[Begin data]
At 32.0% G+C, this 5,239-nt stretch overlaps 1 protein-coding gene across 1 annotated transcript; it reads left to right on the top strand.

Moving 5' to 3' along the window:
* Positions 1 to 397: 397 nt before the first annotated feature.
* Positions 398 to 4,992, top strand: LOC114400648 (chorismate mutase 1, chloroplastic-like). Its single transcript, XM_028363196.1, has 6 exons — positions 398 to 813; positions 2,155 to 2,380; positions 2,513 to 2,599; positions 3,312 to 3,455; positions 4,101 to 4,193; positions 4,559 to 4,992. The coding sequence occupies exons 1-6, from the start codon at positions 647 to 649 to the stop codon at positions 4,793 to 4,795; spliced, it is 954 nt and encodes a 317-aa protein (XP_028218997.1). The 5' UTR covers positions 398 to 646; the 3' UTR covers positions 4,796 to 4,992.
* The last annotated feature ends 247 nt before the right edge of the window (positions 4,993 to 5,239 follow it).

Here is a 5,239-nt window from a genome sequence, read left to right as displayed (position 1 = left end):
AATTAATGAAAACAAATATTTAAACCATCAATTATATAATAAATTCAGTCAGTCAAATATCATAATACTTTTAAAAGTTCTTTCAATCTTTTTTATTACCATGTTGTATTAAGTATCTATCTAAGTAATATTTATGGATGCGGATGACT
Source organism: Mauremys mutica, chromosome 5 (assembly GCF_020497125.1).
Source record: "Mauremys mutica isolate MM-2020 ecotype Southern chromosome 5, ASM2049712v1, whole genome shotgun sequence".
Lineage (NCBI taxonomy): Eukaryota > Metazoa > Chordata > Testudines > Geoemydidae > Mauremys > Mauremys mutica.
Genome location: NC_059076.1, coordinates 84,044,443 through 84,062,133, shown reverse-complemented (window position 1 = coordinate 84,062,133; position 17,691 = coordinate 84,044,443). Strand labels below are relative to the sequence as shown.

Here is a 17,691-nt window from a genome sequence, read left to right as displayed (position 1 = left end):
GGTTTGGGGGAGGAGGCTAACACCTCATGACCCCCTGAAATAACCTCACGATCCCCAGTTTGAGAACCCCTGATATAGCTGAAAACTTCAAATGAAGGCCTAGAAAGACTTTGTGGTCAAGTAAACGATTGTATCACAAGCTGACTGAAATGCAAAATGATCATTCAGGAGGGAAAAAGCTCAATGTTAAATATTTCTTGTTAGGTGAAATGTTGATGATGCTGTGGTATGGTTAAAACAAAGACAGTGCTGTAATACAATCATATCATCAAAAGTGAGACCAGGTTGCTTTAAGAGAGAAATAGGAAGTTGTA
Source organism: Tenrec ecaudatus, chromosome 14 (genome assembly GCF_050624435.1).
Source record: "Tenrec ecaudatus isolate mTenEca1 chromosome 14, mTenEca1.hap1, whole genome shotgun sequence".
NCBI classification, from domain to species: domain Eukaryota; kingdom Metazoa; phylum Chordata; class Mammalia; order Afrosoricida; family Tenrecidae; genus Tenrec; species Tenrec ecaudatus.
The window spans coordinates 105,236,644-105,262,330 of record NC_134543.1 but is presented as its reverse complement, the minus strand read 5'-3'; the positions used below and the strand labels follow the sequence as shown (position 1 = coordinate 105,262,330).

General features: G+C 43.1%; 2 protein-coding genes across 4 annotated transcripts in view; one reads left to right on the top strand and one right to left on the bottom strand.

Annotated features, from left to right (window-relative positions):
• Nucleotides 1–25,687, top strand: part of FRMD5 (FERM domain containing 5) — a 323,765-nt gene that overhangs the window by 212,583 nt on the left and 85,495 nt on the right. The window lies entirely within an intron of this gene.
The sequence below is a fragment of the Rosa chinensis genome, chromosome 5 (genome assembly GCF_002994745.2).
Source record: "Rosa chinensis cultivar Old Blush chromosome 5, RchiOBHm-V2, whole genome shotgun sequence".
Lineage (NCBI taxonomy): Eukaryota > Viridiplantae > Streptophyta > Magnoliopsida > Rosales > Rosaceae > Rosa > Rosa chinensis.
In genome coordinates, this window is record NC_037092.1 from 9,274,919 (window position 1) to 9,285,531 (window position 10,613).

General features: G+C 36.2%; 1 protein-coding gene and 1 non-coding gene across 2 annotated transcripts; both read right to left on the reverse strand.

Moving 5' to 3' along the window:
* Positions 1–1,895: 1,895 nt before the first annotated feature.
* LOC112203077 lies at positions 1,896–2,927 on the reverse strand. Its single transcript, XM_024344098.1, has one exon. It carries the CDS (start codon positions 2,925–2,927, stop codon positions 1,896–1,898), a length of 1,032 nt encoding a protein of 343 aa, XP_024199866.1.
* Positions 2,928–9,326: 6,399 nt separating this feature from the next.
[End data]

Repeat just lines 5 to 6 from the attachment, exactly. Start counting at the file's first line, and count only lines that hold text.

* The last annotated feature ends 247 nt before the right edge of the window (positions 4,993 to 5,239 follow it).

Here is a 5,239-nt window from a genome sequence, read left to right as displayed (position 1 = left end):